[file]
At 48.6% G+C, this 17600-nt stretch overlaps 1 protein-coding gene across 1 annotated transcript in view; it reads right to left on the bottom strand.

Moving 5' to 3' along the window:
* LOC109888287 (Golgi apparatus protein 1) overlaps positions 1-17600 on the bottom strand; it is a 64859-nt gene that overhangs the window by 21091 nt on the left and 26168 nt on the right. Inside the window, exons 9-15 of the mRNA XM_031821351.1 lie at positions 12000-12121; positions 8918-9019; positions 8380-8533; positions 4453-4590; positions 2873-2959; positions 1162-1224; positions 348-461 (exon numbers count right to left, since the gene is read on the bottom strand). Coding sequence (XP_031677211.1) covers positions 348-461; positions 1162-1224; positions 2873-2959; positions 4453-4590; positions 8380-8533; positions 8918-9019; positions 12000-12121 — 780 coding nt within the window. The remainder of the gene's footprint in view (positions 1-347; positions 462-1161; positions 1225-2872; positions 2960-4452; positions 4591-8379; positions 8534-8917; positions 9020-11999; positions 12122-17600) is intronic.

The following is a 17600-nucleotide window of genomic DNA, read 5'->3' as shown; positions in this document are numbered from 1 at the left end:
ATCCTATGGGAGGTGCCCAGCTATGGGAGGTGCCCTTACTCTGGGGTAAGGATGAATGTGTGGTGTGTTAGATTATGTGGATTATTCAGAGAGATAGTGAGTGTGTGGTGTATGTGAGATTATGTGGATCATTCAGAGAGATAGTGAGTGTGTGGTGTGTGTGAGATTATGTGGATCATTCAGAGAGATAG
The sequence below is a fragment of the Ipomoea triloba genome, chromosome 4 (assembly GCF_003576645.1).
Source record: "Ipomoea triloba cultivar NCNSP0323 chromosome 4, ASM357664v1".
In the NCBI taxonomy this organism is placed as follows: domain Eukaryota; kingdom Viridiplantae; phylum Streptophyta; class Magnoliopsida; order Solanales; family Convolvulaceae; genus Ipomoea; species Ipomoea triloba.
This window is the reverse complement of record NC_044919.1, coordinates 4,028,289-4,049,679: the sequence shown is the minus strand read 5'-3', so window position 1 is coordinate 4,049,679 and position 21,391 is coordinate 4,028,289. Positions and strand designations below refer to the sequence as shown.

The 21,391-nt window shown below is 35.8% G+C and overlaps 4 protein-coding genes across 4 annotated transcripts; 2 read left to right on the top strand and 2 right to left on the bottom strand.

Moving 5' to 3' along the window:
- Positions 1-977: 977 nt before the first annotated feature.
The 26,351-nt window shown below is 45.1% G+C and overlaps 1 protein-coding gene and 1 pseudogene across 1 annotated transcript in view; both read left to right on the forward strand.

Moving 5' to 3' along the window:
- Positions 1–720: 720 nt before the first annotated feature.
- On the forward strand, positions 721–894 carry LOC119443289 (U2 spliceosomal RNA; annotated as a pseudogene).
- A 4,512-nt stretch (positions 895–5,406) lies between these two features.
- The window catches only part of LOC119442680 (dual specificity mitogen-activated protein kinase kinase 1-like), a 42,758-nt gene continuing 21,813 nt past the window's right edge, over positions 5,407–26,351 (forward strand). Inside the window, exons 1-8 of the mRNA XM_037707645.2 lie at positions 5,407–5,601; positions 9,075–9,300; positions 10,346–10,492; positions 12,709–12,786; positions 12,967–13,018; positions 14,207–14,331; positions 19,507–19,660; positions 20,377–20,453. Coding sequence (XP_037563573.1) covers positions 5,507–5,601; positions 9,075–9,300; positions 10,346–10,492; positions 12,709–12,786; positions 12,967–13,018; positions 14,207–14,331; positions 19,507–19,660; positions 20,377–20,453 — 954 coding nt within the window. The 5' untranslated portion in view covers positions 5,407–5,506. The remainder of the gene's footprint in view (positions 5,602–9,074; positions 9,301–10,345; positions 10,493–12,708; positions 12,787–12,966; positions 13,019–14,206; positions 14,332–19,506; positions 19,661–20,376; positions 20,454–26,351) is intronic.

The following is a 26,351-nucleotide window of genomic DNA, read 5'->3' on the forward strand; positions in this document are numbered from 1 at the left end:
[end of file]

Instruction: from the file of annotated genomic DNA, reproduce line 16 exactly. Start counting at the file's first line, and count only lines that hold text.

- On the forward strand, positions 721–894 carry LOC119443289 (U2 spliceosomal RNA; annotated as a pseudogene).